Asset Allocation Weekly (March 29, 2019)

by Asset Allocation Committee

Long-dated Treasury bonds have enjoyed a strong rally in recent weeks.  Fears about future U.S. economic growth, falling global economic growth and a reversal in monetary policy expectations have all conspired to lower yields.  The question now is whether or not yields have fallen more than is justified by the fundamental factors.

This is our model of the 10-year T-note yield.  Independent variables in the model include fed funds, an inflation proxy,[1] the yen/dollar exchange rate, German 10-year yields, WTI oil prices and the fiscal deficit as a percentage of GDP.  The standard error line is 70 bps; thus, at current fair value, the 10-year T-note yield would be “rich” around 2.15%.

In general, the first two variables have the most explanatory power.  The current yield is well below the fair value of 2.86%.[2]  One way to account for the decline in yields would be if the market was projecting easier monetary policy.  Leaving the rest of the independent variables unchanged, to reach a 2.40% 10-year T-note yield would require fed funds of about 1.50%, or a 100 bps reduction from current levels.  Since such a cut is unlikely in the near term, it is arguable that the 10-year yield has overshot to the downside.

However, another possibility is that inflation expectations are falling.  Inflation expectations have a powerful effect on long-dated debt yields.  Our current inflation proxy puts inflation at 2.10%.  To achieve current yields, inflation expectations would need to fall to 1.41%.  Although inflation expectations are not directly observable, we assume such expectations are slow to change.[3]  Thus, it would be unlikely that a drop in inflation expectations alone would account for the recent decline.  However, inflation expectations falling to 1.8% and fed funds at 2.00% would bring yields close to 1.40%.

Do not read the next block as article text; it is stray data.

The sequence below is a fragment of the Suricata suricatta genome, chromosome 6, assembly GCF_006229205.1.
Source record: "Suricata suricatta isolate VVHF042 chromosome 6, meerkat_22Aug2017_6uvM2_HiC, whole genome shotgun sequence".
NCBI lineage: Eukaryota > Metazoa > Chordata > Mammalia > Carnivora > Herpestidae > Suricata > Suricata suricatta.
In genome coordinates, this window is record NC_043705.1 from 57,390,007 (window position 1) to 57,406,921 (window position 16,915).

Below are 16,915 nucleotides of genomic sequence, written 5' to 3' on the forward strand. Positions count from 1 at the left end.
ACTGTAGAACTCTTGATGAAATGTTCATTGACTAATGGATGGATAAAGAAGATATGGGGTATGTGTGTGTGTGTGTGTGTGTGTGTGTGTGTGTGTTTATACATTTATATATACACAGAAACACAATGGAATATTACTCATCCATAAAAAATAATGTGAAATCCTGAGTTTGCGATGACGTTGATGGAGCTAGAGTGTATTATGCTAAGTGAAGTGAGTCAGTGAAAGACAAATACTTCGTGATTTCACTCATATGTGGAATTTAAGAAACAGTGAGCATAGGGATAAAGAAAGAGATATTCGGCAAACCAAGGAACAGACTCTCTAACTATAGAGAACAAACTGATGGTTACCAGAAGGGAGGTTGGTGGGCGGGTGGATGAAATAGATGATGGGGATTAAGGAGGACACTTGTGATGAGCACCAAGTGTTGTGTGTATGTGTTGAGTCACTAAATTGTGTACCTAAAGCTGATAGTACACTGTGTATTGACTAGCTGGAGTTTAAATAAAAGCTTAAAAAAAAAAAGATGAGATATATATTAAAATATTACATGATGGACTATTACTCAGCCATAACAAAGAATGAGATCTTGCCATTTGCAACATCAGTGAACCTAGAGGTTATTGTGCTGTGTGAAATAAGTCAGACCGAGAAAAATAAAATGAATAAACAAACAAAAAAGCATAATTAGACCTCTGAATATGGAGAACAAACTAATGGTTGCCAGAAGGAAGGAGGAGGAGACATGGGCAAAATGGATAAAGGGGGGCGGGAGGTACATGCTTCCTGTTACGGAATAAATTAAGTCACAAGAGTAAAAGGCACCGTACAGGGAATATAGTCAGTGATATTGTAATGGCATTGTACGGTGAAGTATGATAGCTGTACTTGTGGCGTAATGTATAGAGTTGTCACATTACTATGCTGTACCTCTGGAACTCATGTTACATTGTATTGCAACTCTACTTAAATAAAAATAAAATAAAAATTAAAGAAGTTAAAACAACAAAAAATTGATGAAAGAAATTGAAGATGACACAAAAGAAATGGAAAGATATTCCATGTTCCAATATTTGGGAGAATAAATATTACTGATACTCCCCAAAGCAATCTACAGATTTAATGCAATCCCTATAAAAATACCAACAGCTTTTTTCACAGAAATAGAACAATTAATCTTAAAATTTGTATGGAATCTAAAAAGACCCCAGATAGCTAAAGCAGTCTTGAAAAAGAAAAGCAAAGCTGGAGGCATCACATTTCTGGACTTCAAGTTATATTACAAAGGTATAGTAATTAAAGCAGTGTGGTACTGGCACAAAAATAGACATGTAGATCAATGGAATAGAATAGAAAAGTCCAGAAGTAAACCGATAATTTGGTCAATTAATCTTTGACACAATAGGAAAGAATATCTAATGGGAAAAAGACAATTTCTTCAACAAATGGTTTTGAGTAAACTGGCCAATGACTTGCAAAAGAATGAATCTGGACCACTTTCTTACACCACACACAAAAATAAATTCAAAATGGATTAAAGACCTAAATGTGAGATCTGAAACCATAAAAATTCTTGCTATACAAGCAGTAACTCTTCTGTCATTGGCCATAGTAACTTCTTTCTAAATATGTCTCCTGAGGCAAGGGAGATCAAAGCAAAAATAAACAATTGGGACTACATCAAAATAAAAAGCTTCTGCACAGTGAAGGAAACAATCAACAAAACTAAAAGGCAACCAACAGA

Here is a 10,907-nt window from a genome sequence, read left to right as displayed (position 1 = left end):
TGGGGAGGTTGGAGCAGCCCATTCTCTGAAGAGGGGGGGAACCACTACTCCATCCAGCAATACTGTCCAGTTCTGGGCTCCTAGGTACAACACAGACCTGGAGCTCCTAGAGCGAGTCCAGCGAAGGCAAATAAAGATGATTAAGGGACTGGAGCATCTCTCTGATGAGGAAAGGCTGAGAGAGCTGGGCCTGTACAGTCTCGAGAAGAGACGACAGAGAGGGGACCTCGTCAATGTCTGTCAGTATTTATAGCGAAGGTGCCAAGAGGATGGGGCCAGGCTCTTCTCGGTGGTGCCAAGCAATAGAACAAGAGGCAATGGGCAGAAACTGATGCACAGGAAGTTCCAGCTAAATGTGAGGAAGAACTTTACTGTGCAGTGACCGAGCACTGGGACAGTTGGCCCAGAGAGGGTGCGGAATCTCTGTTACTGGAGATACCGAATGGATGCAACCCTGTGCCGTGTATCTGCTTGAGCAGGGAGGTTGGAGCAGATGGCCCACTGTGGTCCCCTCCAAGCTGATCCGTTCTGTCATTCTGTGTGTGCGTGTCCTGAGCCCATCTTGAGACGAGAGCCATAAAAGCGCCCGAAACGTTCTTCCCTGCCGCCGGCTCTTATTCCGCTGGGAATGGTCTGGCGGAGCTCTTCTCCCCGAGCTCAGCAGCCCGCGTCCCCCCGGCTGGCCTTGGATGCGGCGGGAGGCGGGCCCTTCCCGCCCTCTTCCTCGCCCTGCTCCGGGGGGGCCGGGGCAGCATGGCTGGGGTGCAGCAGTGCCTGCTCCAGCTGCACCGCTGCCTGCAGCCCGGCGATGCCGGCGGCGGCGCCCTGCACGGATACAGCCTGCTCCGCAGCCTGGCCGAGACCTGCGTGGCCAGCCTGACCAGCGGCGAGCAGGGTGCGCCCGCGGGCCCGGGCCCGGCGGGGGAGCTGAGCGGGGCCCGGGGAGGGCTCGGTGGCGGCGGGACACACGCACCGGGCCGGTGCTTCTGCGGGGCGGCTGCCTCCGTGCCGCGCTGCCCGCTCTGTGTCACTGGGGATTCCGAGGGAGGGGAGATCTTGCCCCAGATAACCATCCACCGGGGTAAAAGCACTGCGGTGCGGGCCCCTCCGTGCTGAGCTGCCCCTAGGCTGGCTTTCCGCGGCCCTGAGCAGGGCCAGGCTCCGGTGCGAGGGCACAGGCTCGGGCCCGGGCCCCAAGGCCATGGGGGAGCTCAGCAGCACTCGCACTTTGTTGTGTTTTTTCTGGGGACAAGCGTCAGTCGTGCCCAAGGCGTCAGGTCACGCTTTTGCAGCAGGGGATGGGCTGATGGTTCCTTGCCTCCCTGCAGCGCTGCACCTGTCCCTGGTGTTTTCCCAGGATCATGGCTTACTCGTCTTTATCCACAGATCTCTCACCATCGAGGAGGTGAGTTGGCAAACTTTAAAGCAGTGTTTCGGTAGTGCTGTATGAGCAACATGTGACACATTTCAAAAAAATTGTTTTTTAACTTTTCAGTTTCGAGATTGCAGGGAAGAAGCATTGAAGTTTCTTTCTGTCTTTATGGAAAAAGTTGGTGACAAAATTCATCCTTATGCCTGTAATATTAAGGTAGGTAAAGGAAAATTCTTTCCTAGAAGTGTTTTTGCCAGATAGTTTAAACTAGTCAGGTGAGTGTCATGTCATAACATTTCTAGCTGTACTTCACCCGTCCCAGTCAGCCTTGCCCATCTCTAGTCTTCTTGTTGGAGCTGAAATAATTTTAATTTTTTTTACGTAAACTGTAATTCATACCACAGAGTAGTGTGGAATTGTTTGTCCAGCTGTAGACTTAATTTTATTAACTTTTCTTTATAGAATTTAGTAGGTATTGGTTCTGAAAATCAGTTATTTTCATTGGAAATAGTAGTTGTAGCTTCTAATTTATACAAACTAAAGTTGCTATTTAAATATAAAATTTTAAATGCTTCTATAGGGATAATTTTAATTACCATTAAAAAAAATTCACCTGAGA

It is quite possible that falling inflation expectations and forecasts of easier monetary policy can justify the current 10-year yields.  The risk is that the FOMC keeps policy steady and inflation eventually surprises to the upside.  Thus, we would not see the current environment as conducive for extending duration. 

View the PDF

[1] We use a 15-year moving average of the yearly change in inflation for inflation expectations.

[2] We use monthly averages in the above model; thus, the March yield is 2.63%.  The April yield will be much less.

[3] Milton Friedman assumed such expectations were built over a long period of time, perhaps two decades or more.